Offshore Technology Research Center


OTRC Project Summary

Project Title:

Composite Production Riser Assessment

Prinicipal Investigators:

Ozden Ochoa


Minerals Management Service and Industry Consortium

Completion Date:

May, 2007

Final Report ID#

A182(Click to view final report abstract)

Note: This study is part of a broader project "A Comparative Risk Analysis of Composite and Steel Production Risers", (MMS Project 490).

This study will analyze a single string composite riser system which is part of a TLP in 6000 ft Gulf of Mexico environment. The riser system consists of wellhead, stress joint, tensioner joint, and surface tree, in addition to riser joints. A limited number of steel riser joints will be used near the stress joint and mean water level, where severe local loads are expected. Fig. 2 shows a schematic of the riser system to be analyzed in this study. Various aspects of the composite riser will be analyzed with ABAQUS finite element software.

Composite Riser Diagram 

Fig. 2. Composite riser system configuration.

First, basic pressure capacities, i.e., burst and collapse, of the composite riser are estimated. In the burst analysis, the maximum internal pressure is applied to a riser section, and the stresses in all layers will be checked for failure. Then higher pressures are applied incrementally until fiber rupture occurs, and loss of stiffness resulting from initiation and progression of damage is applied to the finite element model. Collapse analysis is performed in a similar manner, but in this case the effect of debond areas between the structural composite body and internal liner will also be studied. When a debond exists, it may impair the collapse resistance of the composite riser. In addition, if sea water penetrates into the composite body building up pressure on the interface, local collapse of the internal liner may occur at a pressure far smaller than the collapse pressure of the riser section. Based on these scenarios, various debond geometry is incorporated in the analysis.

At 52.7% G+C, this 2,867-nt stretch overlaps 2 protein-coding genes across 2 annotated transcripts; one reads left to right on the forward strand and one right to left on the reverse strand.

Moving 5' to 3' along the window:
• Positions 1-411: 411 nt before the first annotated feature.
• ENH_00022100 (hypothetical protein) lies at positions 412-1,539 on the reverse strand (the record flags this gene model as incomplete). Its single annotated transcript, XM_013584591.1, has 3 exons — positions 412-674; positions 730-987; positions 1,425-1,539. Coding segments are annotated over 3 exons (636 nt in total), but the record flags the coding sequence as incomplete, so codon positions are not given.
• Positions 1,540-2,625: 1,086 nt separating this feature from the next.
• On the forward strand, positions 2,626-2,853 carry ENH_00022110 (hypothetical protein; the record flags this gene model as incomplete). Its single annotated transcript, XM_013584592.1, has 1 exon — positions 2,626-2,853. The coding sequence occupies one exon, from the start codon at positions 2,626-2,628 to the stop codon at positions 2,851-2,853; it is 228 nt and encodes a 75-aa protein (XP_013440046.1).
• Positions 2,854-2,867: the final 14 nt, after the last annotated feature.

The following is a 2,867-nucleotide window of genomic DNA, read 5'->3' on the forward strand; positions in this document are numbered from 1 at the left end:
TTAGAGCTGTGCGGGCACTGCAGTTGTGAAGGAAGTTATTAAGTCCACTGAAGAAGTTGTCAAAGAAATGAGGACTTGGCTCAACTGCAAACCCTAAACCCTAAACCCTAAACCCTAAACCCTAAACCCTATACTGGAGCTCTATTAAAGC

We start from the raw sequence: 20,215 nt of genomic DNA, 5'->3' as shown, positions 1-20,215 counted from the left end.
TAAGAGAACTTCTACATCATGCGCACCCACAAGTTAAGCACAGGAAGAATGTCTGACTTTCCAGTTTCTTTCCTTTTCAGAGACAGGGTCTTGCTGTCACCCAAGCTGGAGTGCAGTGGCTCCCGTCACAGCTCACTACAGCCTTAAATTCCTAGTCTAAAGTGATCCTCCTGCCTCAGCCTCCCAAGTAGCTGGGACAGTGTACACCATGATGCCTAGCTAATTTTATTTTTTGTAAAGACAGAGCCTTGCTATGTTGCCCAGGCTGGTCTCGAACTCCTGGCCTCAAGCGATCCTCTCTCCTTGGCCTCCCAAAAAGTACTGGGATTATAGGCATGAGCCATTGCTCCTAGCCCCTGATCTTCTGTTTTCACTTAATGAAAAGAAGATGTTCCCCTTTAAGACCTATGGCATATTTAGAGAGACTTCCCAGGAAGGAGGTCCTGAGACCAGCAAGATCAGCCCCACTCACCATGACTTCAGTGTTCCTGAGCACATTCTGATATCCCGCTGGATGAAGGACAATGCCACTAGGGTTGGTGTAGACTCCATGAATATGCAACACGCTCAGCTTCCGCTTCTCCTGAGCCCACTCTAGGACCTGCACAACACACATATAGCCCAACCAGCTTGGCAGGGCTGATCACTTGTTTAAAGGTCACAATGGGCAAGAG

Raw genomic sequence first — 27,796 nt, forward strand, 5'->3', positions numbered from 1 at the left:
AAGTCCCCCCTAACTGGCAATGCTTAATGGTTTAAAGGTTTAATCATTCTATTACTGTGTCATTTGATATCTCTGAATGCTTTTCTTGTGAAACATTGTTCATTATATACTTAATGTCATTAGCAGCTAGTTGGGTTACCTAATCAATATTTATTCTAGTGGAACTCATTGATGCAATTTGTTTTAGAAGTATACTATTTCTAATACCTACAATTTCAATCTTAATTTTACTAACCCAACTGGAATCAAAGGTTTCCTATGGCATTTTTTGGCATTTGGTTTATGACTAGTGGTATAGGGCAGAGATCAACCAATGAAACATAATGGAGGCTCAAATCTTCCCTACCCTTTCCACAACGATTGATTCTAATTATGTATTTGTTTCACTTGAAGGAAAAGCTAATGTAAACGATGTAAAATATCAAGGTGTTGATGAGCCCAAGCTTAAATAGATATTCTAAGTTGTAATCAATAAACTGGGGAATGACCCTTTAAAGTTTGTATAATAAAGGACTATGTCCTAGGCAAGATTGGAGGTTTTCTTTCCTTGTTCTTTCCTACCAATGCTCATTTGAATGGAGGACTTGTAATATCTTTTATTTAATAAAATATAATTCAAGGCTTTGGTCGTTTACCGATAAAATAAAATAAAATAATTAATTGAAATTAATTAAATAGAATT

The combined loading responses are obtained in two steps: global and local. Analysis of a conventional metallic riser does not always require a local analysis. However, unlike isotropic materials, stresses and strains in each layer of the composite tubular are not conveniently calculated by simple formulas. In the global analysis, a few combinations of operational and environmental loads are applied to the complete riser system model. Based on the response data, a critical location along the span of the riser is selected, and the local load effects at this particular location, i.e., nodal forces and bending moment or displacements and rotation, are applied as the boundary conditions in the subsequent local analysis. Again, the failure analysis scheme used in the burst analysis is used in the local analysis.

In the fatigue analysis, wave fatigue at selected locations of the composite riser is estimated. Long term sea state is modeled by multiple sea states, and using the Rayleigh probability density function and S-N data, damage caused by each sea state is calculated. In addition to estimating total damage and fatigue life, representation of S-N data and effect of mean stress are discussed.

Lastly, the amount of damping in the composite riser is estimated based on the strain energy method, where damping is determined by the ratio of dissipated energy to stored energy. Lamina damping properties in terms of specific damping capacity or loss factor are used to obtain the total dissipated energy. The value of damping thus obtained will be incorporated in an excitation simulation where the entire riser in water oscillates at one of its natural frequencies. The response will be compared with that of a steel riser and the composite riser with its damping ignored.


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